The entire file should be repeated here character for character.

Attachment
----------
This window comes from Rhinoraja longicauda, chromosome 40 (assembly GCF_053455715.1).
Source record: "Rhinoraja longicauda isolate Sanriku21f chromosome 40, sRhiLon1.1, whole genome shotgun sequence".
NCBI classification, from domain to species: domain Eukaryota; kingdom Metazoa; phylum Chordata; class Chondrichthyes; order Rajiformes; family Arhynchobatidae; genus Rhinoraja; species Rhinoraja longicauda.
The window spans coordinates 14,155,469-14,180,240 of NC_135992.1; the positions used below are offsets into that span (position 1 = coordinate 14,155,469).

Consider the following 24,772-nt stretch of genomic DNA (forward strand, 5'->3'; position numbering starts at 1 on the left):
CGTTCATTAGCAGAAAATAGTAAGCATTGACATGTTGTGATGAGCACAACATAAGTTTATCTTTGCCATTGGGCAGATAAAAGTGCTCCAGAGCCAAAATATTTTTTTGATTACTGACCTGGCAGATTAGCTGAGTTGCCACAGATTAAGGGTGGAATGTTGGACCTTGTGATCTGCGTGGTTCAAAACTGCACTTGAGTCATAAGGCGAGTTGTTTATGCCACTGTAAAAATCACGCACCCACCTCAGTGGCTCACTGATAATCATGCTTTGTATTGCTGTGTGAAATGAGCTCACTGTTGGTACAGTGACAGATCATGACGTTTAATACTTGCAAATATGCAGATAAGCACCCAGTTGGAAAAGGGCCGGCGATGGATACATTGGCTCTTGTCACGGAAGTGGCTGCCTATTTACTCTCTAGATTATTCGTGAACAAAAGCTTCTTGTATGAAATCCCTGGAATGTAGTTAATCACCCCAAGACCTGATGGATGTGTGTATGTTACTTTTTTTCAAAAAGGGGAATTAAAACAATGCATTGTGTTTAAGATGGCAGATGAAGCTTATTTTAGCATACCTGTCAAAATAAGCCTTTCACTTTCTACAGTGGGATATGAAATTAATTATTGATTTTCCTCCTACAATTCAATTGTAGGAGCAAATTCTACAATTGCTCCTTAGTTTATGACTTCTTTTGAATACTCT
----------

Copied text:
This window comes from Rhinoraja longicauda, chromosome 40 (assembly GCF_053455715.1).
Source record: "Rhinoraja longicauda isolate Sanriku21f chromosome 40, sRhiLon1.1, whole genome shotgun sequence".
NCBI classification, from domain to species: domain Eukaryota; kingdom Metazoa; phylum Chordata; class Chondrichthyes; order Rajiformes; family Arhynchobatidae; genus Rhinoraja; species Rhinoraja longicauda.
The window spans coordinates 14,155,469-14,180,240 of NC_135992.1; the positions used below are offsets into that span (position 1 = coordinate 14,155,469).

Consider the following 24,772-nt stretch of genomic DNA (forward strand, 5'->3'; position numbering starts at 1 on the left):
CGTTCATTAGCAGAAAATAGTAAGCATTGACATGTTGTGATGAGCACAACATAAGTTTATCTTTGCCATTGGGCAGATAAAAGTGCTCCAGAGCCAAAATATTTTTTTGATTACTGACCTGGCAGATTAGCTGAGTTGCCACAGATTAAGGGTGGAATGTTGGACCTTGTGATCTGCGTGGTTCAAAACTGCACTTGAGTCATAAGGCGAGTTGTTTATGCCACTGTAAAAATCACGCACCCACCTCAGTGGCTCACTGATAATCATGCTTTGTATTGCTGTGTGAAATGAGCTCACTGTTGGTACAGTGACAGATCATGACGTTTAATACTTGCAAATATGCAGATAAGCACCCAGTTGGAAAAGGGCCGGCGATGGATACATTGGCTCTTGTCACGGAAGTGGCTGCCTATTTACTCTCTAGATTATTCGTGAACAAAAGCTTCTTGTATGAAATCCCTGGAATGTAGTTAATCACCCCAAGACCTGATGGATGTGTGTATGTTACTTTTTTTCAAAAAGGGGAATTAAAACAATGCATTGTGTTTAAGATGGCAGATGAAGCTTATTTTAGCATACCTGTCAAAATAAGCCTTTCACTTTCTACAGTGGGATATGAAATTAATTATTGATTTTCCTCCTACAATTCAATTGTAGGAGCAAATTCTACAATTGCTCCTTAGTTTATGACTTCTTTTGAATACTCT